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Catamount Community Radio - October 13, 2013

'Twas nice to be back on the air this morning. I didn't have a show last Sunday because I was on assignment, that is to say I was in the City gallivanting about, spending dollars left and right on oysters, beer and jazz. I forgot to mention that I would be away in my post two weeks ago, causing Jim to worry about me! That's what friends are for: to worry about you as you party down in New York.

I saw jazz every night I was there. Saxophonist Jimmy Greene Saturday night, Orrin Evans' big band doing a Sun Ra tribute Sunday, Mingus Dynasty Monday, and Emilio Valdés with Mark Whitfield Tuesday. I played each of these artists today. I'm planning a series of reviews called "Five Shows in Five Nights" (to include the Unknown Hinson show I saw in Asheville on Friday night) right here on this very blog.

Born Carol Klein, Carole King met her future husband and songwriting partner Gerry Goffin while attending Queens College. He was 20 and she was just 17 when they got married. They dropped out of school, took day jobs, and wrote songs together in the evening in an office belonging to Don Kirshner. (Do you remember a show in the mid seventies called, “Don Kirshner’s Rock Concert”?) Their first big hit was in 1960 with “Will You Still Love Me Tomorrow,” recorded by the Shirelles. Eventually they quit their day jobs to work on songwriting full time. Early hits include “The Loco-Motion,” and “Up on the Roof,” which both worked their way into today’s cover contest. Kirshner left Manhattan and settled in a mansion in the suburbs, in West Orange, New Jersey. He then convinced King and Goffin to move there as well. Things were fine for King, but Goffin hated the suburbs, which is why he wrote the lyric to “Pleasant Valley Sunday”:

The local rock group down the street
Is trying hard to learn their song
They serenade the weekend squire,
who just came out to mow his lawn

Another Pleasant Valley Sunday
Charcoal burning everywhere
Rows of houses that are all the same
And no one seems to care.

By the end of the seventies, they were separated and living in sunny California. King’s second solo album, “Tapestry” from 1971, was a huge success, full of big hits. She has been working ever since, but “Tapestry” has to be considered the apogee of her career.

King wrote all of the music on today’s cover contest. I did a double, with eight rather than the usual four questions. New contestant Therese cleaned up, but Dandy and Mary Ellen also finished strong.

1. Who had a hit with King and Goffin’s “Up on the Roof”? – The Drifters.

2. Who is covering King’s “You’ve Got a Friend”? – Al Green

3. Who is doing King and Goffin’s “Pleasant Valley Sunday” – The Monkees. The Monkees were a made-for-TV group formed by Don Kirshner to get in on the market created by the Beatles. I know that when I was a single-digit aged kid I thought of them as peers. At the start, they couldn’t play their instruments, so the precise musical arrangement of this tune is from a New Jersey group called “The Myddle Class,” which was produced by King and Goffin, and which also rehearsed in the basement on their West Orange house. Interesting, if trivial, fact: The Velvet Underground’s first performance was warming up for Myddle Class.

4. Who had this hit with King and Goffin’s “The Loco-Motion”?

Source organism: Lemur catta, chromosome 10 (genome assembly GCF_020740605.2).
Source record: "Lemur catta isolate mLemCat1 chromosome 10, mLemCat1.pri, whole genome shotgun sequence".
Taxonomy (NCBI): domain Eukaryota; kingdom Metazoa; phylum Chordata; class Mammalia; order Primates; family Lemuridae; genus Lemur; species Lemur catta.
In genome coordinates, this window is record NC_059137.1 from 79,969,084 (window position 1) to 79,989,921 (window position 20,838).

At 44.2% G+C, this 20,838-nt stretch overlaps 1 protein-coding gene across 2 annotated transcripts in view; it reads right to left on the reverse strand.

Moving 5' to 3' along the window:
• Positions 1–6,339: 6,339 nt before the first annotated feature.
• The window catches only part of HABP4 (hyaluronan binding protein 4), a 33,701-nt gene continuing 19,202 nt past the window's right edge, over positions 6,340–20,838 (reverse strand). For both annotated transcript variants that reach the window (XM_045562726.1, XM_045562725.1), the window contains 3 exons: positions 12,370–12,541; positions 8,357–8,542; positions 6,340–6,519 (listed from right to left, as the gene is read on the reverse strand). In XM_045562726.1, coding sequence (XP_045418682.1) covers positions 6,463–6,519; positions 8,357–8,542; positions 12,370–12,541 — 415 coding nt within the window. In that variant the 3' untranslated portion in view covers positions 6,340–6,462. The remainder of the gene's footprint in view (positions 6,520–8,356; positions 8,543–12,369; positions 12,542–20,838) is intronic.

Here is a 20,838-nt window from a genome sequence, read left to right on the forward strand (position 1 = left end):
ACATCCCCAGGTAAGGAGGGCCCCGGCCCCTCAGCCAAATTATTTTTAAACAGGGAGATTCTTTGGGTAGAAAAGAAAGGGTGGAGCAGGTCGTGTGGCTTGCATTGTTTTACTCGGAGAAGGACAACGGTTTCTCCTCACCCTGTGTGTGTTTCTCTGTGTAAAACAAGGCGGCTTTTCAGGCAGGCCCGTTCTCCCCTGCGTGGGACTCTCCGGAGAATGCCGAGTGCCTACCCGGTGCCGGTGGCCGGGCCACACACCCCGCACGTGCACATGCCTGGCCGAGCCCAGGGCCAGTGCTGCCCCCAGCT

a) Little Eva, who was King’s baby sitter in West Orange.

b) What Flint, Michigan band – popular with audiences, but not always loved by critics – covered the tune in the seventies? – Grand Funk Rail Road. I had a couple of guitar lessons – more like conversations in which I was taught a couple of licks, by a guitarist who used to often jam with Grand Funk Railroad. Anyway, the guitar solo on this cut is killer. I remember I had the 45 back in the day, and I would alternate it with McCartney and Wings' "Band on the run." I had a portable plastic record player.

5.We listened to King and Toni Stern’s “It’s Going to Take Some Time,” first King herself and then a cover by Dishwalla. The question was, who originally had a hit with it? – The Carpenters.

6. What tune was Dr. Lonnie Johnson covering? King’s “I Feel the Earth Move.”

7. Who had a hit with King and Goffin’s (You Make Me Feel Like) a Natural Woman.” - Aretha Franklin

8. What Carole King tune is Hank Crawford covering? – “Corazón,” from 1973.

A couple of accordion numbers (five and 19) for Therese.

Catamount Community Radio, Sunday mornings (most of them) 10-12 (ET) on WWCU.

1. Harry Connick, Jr. – Blue Skies
2. Ballin’ the Jack – Mood Indigo
3. The Drifters – Up on the Roof
4. Al Green – You’ve Got a Friend
5. Accordéon Mélancolique – Petite fleur
6. The Monkees – Pleasant Valley Sunday
7. Lennie Tristano – Line Up
8. Nicholas Payton, Christian McBride & Mark Whitfield – Driftin’
9. Little Eva – The Loco-Motion
10. Grand Funk Railroad – The Loco-Motion
11. Carole King – It’s Going to Take Some Time (fragment)
12. Dishwalla – It’s Going to Take Some Time (fragment)
13. Steven Bernstein – Mazinka
14. Fred Frith – Norrgarden Nyvla
15. Mingus Dynasty – Boogie Stop Shuffle
16. Little Dragon – Twice
17. David Allyn – Down With Love
18. Dr. Lonnie Johnson – I Feel the Earth Move
19. Jean Conti – Courdes à courdes
20. Jimmy Green – I’ll Keep Loving You
21. Carole King – (You Make Me Feel Like) a Natural Woman
22. Mounir Mourad – The Factory Theme
23. Lounge Lizards – Carry Me Out
24. Hank Crawford – Corazón
25. Bob Marley – Mr. Chatterbox
26. The Vestibules –Bulbous Bouffant
27. Katie Lee – The Will to Fail
28. Orrin Evans Big Band – Big Jimmy

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